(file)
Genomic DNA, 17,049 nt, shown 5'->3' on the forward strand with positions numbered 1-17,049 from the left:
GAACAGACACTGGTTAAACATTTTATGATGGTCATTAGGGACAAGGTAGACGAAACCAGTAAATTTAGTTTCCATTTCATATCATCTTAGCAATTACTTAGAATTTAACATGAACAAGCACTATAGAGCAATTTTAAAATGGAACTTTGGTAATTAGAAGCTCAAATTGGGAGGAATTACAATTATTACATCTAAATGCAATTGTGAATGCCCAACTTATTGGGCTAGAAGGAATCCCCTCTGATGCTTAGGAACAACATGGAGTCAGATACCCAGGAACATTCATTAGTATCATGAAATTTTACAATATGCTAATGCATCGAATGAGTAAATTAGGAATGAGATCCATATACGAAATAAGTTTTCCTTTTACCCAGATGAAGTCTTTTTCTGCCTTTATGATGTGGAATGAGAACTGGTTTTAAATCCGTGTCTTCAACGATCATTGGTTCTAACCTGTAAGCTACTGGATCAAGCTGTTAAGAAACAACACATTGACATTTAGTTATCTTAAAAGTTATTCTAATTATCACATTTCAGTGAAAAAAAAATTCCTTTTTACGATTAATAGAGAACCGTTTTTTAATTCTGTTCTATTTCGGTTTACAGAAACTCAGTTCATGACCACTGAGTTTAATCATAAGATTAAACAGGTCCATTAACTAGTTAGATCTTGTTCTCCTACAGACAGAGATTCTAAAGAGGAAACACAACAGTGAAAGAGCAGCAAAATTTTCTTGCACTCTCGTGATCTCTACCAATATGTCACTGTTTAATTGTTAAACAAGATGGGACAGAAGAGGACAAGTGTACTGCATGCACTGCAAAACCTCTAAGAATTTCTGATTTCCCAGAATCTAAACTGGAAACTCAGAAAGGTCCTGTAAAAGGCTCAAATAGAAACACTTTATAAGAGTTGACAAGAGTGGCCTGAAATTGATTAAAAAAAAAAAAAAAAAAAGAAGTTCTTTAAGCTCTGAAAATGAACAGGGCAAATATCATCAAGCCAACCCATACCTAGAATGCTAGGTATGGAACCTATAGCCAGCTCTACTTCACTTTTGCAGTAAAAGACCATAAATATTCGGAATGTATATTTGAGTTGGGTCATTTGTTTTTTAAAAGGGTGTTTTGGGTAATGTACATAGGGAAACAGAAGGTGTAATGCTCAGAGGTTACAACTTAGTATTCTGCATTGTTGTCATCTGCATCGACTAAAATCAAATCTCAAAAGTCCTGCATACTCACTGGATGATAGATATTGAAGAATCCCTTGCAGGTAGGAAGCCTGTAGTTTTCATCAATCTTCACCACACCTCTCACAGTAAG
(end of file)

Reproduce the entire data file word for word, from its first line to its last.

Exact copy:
Genomic DNA, 17,049 nt, shown 5'->3' on the forward strand with positions numbered 1-17,049 from the left:
GAACAGACACTGGTTAAACATTTTATGATGGTCATTAGGGACAAGGTAGACGAAACCAGTAAATTTAGTTTCCATTTCATATCATCTTAGCAATTACTTAGAATTTAACATGAACAAGCACTATAGAGCAATTTTAAAATGGAACTTTGGTAATTAGAAGCTCAAATTGGGAGGAATTACAATTATTACATCTAAATGCAATTGTGAATGCCCAACTTATTGGGCTAGAAGGAATCCCCTCTGATGCTTAGGAACAACATGGAGTCAGATACCCAGGAACATTCATTAGTATCATGAAATTTTACAATATGCTAATGCATCGAATGAGTAAATTAGGAATGAGATCCATATACGAAATAAGTTTTCCTTTTACCCAGATGAAGTCTTTTTCTGCCTTTATGATGTGGAATGAGAACTGGTTTTAAATCCGTGTCTTCAACGATCATTGGTTCTAACCTGTAAGCTACTGGATCAAGCTGTTAAGAAACAACACATTGACATTTAGTTATCTTAAAAGTTATTCTAATTATCACATTTCAGTGAAAAAAAAATTCCTTTTTACGATTAATAGAGAACCGTTTTTTAATTCTGTTCTATTTCGGTTTACAGAAACTCAGTTCATGACCACTGAGTTTAATCATAAGATTAAACAGGTCCATTAACTAGTTAGATCTTGTTCTCCTACAGACAGAGATTCTAAAGAGGAAACACAACAGTGAAAGAGCAGCAAAATTTTCTTGCACTCTCGTGATCTCTACCAATATGTCACTGTTTAATTGTTAAACAAGATGGGACAGAAGAGGACAAGTGTACTGCATGCACTGCAAAACCTCTAAGAATTTCTGATTTCCCAGAATCTAAACTGGAAACTCAGAAAGGTCCTGTAAAAGGCTCAAATAGAAACACTTTATAAGAGTTGACAAGAGTGGCCTGAAATTGATTAAAAAAAAAAAAAAAAAAAGAAGTTCTTTAAGCTCTGAAAATGAACAGGGCAAATATCATCAAGCCAACCCATACCTAGAATGCTAGGTATGGAACCTATAGCCAGCTCTACTTCACTTTTGCAGTAAAAGACCATAAATATTCGGAATGTATATTTGAGTTGGGTCATTTGTTTTTTAAAAGGGTGTTTTGGGTAATGTACATAGGGAAACAGAAGGTGTAATGCTCAGAGGTTACAACTTAGTATTCTGCATTGTTGTCATCTGCATCGACTAAAATCAAATCTCAAAAGTCCTGCATACTCACTGGATGATAGATATTGAAGAATCCCTTGCAGGTAGGAAGCCTGTAGTTTTCATCAATCTTCACCACACCTCTCACAGTAAG